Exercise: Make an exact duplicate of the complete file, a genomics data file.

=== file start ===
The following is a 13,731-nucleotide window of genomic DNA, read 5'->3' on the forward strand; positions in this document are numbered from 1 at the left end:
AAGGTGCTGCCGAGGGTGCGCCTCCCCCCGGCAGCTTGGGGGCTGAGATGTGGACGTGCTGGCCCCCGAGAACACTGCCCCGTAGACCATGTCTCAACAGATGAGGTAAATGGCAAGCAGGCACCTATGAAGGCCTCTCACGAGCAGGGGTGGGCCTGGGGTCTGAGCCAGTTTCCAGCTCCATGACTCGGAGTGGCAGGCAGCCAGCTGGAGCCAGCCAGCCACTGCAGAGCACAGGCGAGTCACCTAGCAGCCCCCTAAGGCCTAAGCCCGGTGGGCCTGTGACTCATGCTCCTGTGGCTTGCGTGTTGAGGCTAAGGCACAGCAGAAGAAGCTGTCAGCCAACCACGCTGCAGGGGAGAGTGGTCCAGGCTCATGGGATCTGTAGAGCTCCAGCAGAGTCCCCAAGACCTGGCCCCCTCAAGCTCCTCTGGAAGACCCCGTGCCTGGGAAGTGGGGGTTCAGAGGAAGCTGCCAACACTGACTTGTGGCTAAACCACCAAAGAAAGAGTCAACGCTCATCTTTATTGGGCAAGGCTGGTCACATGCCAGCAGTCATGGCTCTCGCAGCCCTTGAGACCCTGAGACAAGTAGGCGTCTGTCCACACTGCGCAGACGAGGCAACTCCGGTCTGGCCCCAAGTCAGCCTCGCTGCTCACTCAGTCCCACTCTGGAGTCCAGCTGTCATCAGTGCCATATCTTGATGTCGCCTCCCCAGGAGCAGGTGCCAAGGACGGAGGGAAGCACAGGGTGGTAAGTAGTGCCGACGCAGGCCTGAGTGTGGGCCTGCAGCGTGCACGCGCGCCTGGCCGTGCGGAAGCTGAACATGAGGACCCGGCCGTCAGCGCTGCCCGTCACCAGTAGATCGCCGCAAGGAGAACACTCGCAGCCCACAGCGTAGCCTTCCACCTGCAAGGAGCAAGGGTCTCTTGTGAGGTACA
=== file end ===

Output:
The following is a 13,731-nucleotide window of genomic DNA, read 5'->3' on the forward strand; positions in this document are numbered from 1 at the left end:
AAGGTGCTGCCGAGGGTGCGCCTCCCCCCGGCAGCTTGGGGGCTGAGATGTGGACGTGCTGGCCCCCGAGAACACTGCCCCGTAGACCATGTCTCAACAGATGAGGTAAATGGCAAGCAGGCACCTATGAAGGCCTCTCACGAGCAGGGGTGGGCCTGGGGTCTGAGCCAGTTTCCAGCTCCATGACTCGGAGTGGCAGGCAGCCAGCTGGAGCCAGCCAGCCACTGCAGAGCACAGGCGAGTCACCTAGCAGCCCCCTAAGGCCTAAGCCCGGTGGGCCTGTGACTCATGCTCCTGTGGCTTGCGTGTTGAGGCTAAGGCACAGCAGAAGAAGCTGTCAGCCAACCACGCTGCAGGGGAGAGTGGTCCAGGCTCATGGGATCTGTAGAGCTCCAGCAGAGTCCCCAAGACCTGGCCCCCTCAAGCTCCTCTGGAAGACCCCGTGCCTGGGAAGTGGGGGTTCAGAGGAAGCTGCCAACACTGACTTGTGGCTAAACCACCAAAGAAAGAGTCAACGCTCATCTTTATTGGGCAAGGCTGGTCACATGCCAGCAGTCATGGCTCTCGCAGCCCTTGAGACCCTGAGACAAGTAGGCGTCTGTCCACACTGCGCAGACGAGGCAACTCCGGTCTGGCCCCAAGTCAGCCTCGCTGCTCACTCAGTCCCACTCTGGAGTCCAGCTGTCATCAGTGCCATATCTTGATGTCGCCTCCCCAGGAGCAGGTGCCAAGGACGGAGGGAAGCACAGGGTGGTAAGTAGTGCCGACGCAGGCCTGAGTGTGGGCCTGCAGCGTGCACGCGCGCCTGGCCGTGCGGAAGCTGAACATGAGGACCCGGCCGTCAGCGCTGCCCGTCACCAGTAGATCGCCGCAAGGAGAACACTCGCAGCCCACAGCGTAGCCTTCCACCTGCAAGGAGCAAGGGTCTCTTGTGAGGTACA